Webb showroom makes ADA design look good

You don't have to sacrifice style when creating a bath for a person requiring accessible living features. This is at the heart of Frank Webb's Bath Centers' new 2,000-sq.ft. Accessible Living Bath Design Center here.

Methuen, Mass. — The premise is simple: You don't have to sacrifice style when creating a bath for a person requiring accessible living features. This is at the heart of Frank Webb's Bath Centers' new 2,000-sq.ft. Accessible Living Bath Design Center here.

“In the past, the bath industry thought of ‘handicapped bathrooms’ and wheelchair access,” said Jeffrey Pope, president of F.W. Webb Co., the wholesaler who owns the chain of Frank Webb's Bath Centers throughout New England and upstate New York. “This was reflected in a narrow line of industrial-looking products that were chosen solely out of necessity and there was very little choice.

“Now there is a drive for more choice, more options,” continued Pope. “When you look at the Americans with Disabilities Act and a growing population of baby boomers who are looking at aging in place for their parents and themselves, the world changes. This generation expects more options and a higher level of aesthetics and we have created those choices in this Design Center.”

The showrooms are designed as a place that plumbing contractors can bring their customers.

“We've been in the plumbing and remodeling business for more than 25 years and have built our own showrooms, but the Frank Webb's Bath Center Accessible Living Design Center fills a very important niche by showing clients the plumbing fixtures and accessories that they are looking for in accessible living design,” said Peter Bonnette, president of P.M. Mackay Plumbing Contractors, part of the P.M. Mackay Group of Nashua, N.H. “This is a great help to us because there is a significant investment in showing these specific products and we feel comfortable sending our clients there knowing they'll be returning to us ready to design and build their project. This offers a new way for us to partner with F.W. Webb and Frank Webb's Bath Centers.”

Frank Webb's Accessible Living Bath Design Center comprises almost one-third of the company's newest showroom, and provides more than a dozen displays showcasing accessible design ideas. Frank Webb's Bath Centers are the showroom division of F.W. Webb. The chain of bath design showrooms currently has 26 locations throughout New England and upstate New York to showcase live displays of sinks, faucets, toilets, and tubs, as well as storage and accessories for bathrooms and kitchens. The showroom consultants provide personal service and a knowledge of dozens of brands including American Standard, Toto, Jacuzzi, Porcher, Moen, Delta, Grohe, Acyriline and many others.

“While companies like American Standard, Toto and Jacuzzi have created attractive comfort-height toilets and walk-in tubs, we have taken this a step further,” explained Pope. “We didn't just want to show available product options, we wanted to create bathrooms that take mainstream products and show how they can be adapted to meet accessible living needs. We want this Accessible Living Bath Center to be a catalyst for new thinking, better design and solving people's challenges.”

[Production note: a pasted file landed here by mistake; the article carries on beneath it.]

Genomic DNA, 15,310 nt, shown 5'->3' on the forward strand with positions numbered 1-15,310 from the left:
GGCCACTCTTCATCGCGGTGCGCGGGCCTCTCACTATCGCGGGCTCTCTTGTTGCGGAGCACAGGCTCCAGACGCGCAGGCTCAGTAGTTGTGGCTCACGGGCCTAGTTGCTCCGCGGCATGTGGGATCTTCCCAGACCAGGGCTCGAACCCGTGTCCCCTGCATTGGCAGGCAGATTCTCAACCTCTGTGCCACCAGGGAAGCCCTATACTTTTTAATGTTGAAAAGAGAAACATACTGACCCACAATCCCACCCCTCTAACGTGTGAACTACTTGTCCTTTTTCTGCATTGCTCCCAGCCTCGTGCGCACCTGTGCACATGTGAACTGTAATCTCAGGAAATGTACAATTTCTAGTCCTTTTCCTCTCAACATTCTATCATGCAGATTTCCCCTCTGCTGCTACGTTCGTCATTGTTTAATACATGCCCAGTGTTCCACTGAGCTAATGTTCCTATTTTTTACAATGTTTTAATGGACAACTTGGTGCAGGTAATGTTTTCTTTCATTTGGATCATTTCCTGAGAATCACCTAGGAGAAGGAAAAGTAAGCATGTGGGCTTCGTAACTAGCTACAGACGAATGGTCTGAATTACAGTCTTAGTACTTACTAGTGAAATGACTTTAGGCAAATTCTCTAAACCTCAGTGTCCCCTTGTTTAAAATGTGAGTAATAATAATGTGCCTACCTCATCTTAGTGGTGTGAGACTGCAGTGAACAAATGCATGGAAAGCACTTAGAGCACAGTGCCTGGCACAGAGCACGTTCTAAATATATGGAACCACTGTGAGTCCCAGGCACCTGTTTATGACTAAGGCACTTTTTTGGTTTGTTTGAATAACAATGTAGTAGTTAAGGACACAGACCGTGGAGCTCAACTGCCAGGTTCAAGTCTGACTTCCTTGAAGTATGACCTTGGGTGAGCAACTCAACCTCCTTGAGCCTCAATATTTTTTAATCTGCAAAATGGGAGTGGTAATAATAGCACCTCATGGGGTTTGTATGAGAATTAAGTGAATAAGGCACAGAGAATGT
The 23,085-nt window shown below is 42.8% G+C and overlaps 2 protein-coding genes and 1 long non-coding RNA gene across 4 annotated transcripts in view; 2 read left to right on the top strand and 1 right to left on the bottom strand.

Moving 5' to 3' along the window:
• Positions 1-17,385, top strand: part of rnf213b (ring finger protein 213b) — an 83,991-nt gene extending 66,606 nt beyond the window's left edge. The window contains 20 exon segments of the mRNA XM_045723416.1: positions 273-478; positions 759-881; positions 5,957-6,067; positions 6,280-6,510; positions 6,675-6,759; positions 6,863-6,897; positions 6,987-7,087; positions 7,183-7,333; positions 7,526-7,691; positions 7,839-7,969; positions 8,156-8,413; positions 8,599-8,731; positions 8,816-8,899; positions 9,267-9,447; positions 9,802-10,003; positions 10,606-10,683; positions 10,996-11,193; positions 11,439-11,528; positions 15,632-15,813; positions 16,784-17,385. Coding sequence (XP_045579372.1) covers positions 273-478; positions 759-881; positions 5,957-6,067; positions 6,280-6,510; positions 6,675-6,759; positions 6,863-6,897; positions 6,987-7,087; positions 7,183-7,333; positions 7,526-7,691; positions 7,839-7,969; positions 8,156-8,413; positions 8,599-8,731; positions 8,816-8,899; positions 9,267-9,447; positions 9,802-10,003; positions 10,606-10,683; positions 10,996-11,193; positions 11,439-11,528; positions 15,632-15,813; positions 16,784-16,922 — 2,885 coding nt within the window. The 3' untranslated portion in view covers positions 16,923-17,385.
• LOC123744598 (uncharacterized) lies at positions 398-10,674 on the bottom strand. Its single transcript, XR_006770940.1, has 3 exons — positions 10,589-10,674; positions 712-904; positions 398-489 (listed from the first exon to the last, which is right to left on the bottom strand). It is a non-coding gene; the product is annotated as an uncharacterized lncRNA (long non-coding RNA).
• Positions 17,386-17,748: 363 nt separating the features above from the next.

“I have been specializing in residential accessible design for 25 years,” said Jacqueline Dobson, founder and senior designer for Watertown, Mass.-based Solutions for Accessibility, “and this is the first resource in New England that affords my clients the opportunity to actually see the products I specify in their bath designs. Until now, though I would make recommendations for products to meet their specific needs, we could generally only review the products in catalogs.”

According to Dobson, who had a medical/therapy background before opening her access design firm in the 80's, “I am thrilled to have a resource like Frank Webb's Bath Center. It makes such a difference for my clients to visit a beautiful showroom, actually see and touch the products that we've discussed, and to talk to the showroom team about their plans. We all work together and it makes a huge difference.”

Suppliers of medical equipment are also pleased.

“It's wonderful to have someone in our own community that is also focusing on bathroom accessibility issues,” said Dennis Conlin, president of Methuen, Mass.-based Conlin's Pharmacy and Medical Equipment. “This is a great community alliance that will benefit both companies, but more importantly, truly benefit the residents of the area.”

The Bath Center showcases baths with hands-free faucets, a double-vanity where the right side has storage below the countertop and the left side leaves room for knees to fit underneath, and a removable shower seat. There are displays that show new tile shower designs that have slanted floors and drainage that do not require a lip (or curb) for someone to step over or for a wheelchair to roll over.

According to the showroom manager Danielle Frank, “We'd like to be a resource center for people to think about this in a much more elegant way.”

Frank and her staff work directly with consumers or with their designers and contractors.

“We love putting the right product together with the right application,” she continued. “While many of these products meet ADA standards, others meet requirements of aging-in-place retirees. We encourage homeowners to work with a knowledgeable architect, designer or contractor to make sure what we provide works on the installation end to provide the bathroom they imagine.”

Additional information is available at 781/325-7140 or at www.frankwebb.com.